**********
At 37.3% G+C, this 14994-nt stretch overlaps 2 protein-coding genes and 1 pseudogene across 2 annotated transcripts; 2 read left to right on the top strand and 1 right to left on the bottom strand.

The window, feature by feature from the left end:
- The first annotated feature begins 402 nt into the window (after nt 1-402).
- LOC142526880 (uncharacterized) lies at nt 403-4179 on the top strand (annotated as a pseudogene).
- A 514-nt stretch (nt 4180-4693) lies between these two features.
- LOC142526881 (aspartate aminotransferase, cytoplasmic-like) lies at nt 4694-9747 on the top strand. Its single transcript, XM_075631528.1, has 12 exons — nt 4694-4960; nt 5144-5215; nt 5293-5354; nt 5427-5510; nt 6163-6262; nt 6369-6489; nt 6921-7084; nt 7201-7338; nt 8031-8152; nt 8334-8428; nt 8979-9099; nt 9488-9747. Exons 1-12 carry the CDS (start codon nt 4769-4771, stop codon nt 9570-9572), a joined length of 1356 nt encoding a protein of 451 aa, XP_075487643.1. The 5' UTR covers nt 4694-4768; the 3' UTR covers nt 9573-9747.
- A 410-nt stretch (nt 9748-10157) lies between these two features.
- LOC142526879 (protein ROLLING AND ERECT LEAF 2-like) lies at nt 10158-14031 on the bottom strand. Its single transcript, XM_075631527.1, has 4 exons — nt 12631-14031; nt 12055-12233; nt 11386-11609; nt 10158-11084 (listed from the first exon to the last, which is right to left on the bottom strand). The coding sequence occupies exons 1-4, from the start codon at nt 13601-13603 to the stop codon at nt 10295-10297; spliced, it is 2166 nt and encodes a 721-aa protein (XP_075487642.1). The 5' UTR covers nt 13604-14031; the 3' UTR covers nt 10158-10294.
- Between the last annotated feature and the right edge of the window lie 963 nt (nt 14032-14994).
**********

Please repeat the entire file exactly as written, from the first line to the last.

At 37.3% G+C, this 14994-nt stretch overlaps 2 protein-coding genes and 1 pseudogene across 2 annotated transcripts; 2 read left to right on the top strand and 1 right to left on the bottom strand.

The window, feature by feature from the left end:
- The first annotated feature begins 402 nt into the window (after nt 1-402).
- LOC142526880 (uncharacterized) lies at nt 403-4179 on the top strand (annotated as a pseudogene).
- A 514-nt stretch (nt 4180-4693) lies between these two features.
- LOC142526881 (aspartate aminotransferase, cytoplasmic-like) lies at nt 4694-9747 on the top strand. Its single transcript, XM_075631528.1, has 12 exons — nt 4694-4960; nt 5144-5215; nt 5293-5354; nt 5427-5510; nt 6163-6262; nt 6369-6489; nt 6921-7084; nt 7201-7338; nt 8031-8152; nt 8334-8428; nt 8979-9099; nt 9488-9747. Exons 1-12 carry the CDS (start codon nt 4769-4771, stop codon nt 9570-9572), a joined length of 1356 nt encoding a protein of 451 aa, XP_075487643.1. The 5' UTR covers nt 4694-4768; the 3' UTR covers nt 9573-9747.
- A 410-nt stretch (nt 9748-10157) lies between these two features.
- LOC142526879 (protein ROLLING AND ERECT LEAF 2-like) lies at nt 10158-14031 on the bottom strand. Its single transcript, XM_075631527.1, has 4 exons — nt 12631-14031; nt 12055-12233; nt 11386-11609; nt 10158-11084 (listed from the first exon to the last, which is right to left on the bottom strand). The coding sequence occupies exons 1-4, from the start codon at nt 13601-13603 to the stop codon at nt 10295-10297; spliced, it is 2166 nt and encodes a 721-aa protein (XP_075487642.1). The 5' UTR covers nt 13604-14031; the 3' UTR covers nt 10158-10294.
- Between the last annotated feature and the right edge of the window lie 963 nt (nt 14032-14994).